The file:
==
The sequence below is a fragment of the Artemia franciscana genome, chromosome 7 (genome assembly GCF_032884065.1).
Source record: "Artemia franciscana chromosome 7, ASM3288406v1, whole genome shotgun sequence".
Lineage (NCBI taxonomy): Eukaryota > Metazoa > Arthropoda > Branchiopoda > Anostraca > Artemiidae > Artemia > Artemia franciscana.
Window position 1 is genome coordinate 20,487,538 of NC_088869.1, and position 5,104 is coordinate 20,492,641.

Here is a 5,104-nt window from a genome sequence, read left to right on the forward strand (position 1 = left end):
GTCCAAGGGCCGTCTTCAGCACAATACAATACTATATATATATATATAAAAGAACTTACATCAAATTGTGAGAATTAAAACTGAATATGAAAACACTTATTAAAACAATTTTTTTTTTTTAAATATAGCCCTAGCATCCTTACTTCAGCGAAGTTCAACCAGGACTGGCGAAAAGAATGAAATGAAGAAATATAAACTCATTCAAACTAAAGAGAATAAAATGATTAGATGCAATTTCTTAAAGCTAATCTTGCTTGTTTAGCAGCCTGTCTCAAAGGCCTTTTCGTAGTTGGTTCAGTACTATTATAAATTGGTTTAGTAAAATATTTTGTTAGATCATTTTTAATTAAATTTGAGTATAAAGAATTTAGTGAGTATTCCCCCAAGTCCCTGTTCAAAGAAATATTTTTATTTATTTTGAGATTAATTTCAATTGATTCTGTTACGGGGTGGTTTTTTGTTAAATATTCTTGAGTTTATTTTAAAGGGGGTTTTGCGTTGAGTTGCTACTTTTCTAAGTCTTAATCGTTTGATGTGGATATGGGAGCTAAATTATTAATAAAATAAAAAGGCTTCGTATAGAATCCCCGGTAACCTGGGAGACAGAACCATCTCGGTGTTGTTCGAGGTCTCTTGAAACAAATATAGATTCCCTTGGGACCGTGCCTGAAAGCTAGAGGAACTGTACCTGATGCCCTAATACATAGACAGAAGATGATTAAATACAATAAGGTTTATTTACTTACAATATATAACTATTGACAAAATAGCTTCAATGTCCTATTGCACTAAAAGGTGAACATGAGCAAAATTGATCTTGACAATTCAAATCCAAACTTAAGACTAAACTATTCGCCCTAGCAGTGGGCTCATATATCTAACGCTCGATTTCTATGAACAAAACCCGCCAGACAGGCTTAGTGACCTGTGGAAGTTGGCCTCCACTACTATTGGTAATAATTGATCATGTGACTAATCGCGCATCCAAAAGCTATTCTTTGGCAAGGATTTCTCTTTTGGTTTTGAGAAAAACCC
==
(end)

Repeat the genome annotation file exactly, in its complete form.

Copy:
The sequence below is a fragment of the Artemia franciscana genome, chromosome 7 (genome assembly GCF_032884065.1).
Source record: "Artemia franciscana chromosome 7, ASM3288406v1, whole genome shotgun sequence".
Lineage (NCBI taxonomy): Eukaryota > Metazoa > Arthropoda > Branchiopoda > Anostraca > Artemiidae > Artemia > Artemia franciscana.
Window position 1 is genome coordinate 20,487,538 of NC_088869.1, and position 5,104 is coordinate 20,492,641.

Here is a 5,104-nt window from a genome sequence, read left to right on the forward strand (position 1 = left end):
GTCCAAGGGCCGTCTTCAGCACAATACAATACTATATATATATATATAAAAGAACTTACATCAAATTGTGAGAATTAAAACTGAATATGAAAACACTTATTAAAACAATTTTTTTTTTTTAAATATAGCCCTAGCATCCTTACTTCAGCGAAGTTCAACCAGGACTGGCGAAAAGAATGAAATGAAGAAATATAAACTCATTCAAACTAAAGAGAATAAAATGATTAGATGCAATTTCTTAAAGCTAATCTTGCTTGTTTAGCAGCCTGTCTCAAAGGCCTTTTCGTAGTTGGTTCAGTACTATTATAAATTGGTTTAGTAAAATATTTTGTTAGATCATTTTTAATTAAATTTGAGTATAAAGAATTTAGTGAGTATTCCCCCAAGTCCCTGTTCAAAGAAATATTTTTATTTATTTTGAGATTAATTTCAATTGATTCTGTTACGGGGTGGTTTTTTGTTAAATATTCTTGAGTTTATTTTAAAGGGGGTTTTGCGTTGAGTTGCTACTTTTCTAAGTCTTAATCGTTTGATGTGGATATGGGAGCTAAATTATTAATAAAATAAAAAGGCTTCGTATAGAATCCCCGGTAACCTGGGAGACAGAACCATCTCGGTGTTGTTCGAGGTCTCTTGAAACAAATATAGATTCCCTTGGGACCGTGCCTGAAAGCTAGAGGAACTGTACCTGATGCCCTAATACATAGACAGAAGATGATTAAATACAATAAGGTTTATTTACTTACAATATATAACTATTGACAAAATAGCTTCAATGTCCTATTGCACTAAAAGGTGAACATGAGCAAAATTGATCTTGACAATTCAAATCCAAACTTAAGACTAAACTATTCGCCCTAGCAGTGGGCTCATATATCTAACGCTCGATTTCTATGAACAAAACCCGCCAGACAGGCTTAGTGACCTGTGGAAGTTGGCCTCCACTACTATTGGTAATAATTGATCATGTGACTAATCGCGCATCCAAAAGCTATTCTTTGGCAAGGATTTCTCTTTTGGTTTTGAGAAAAACCC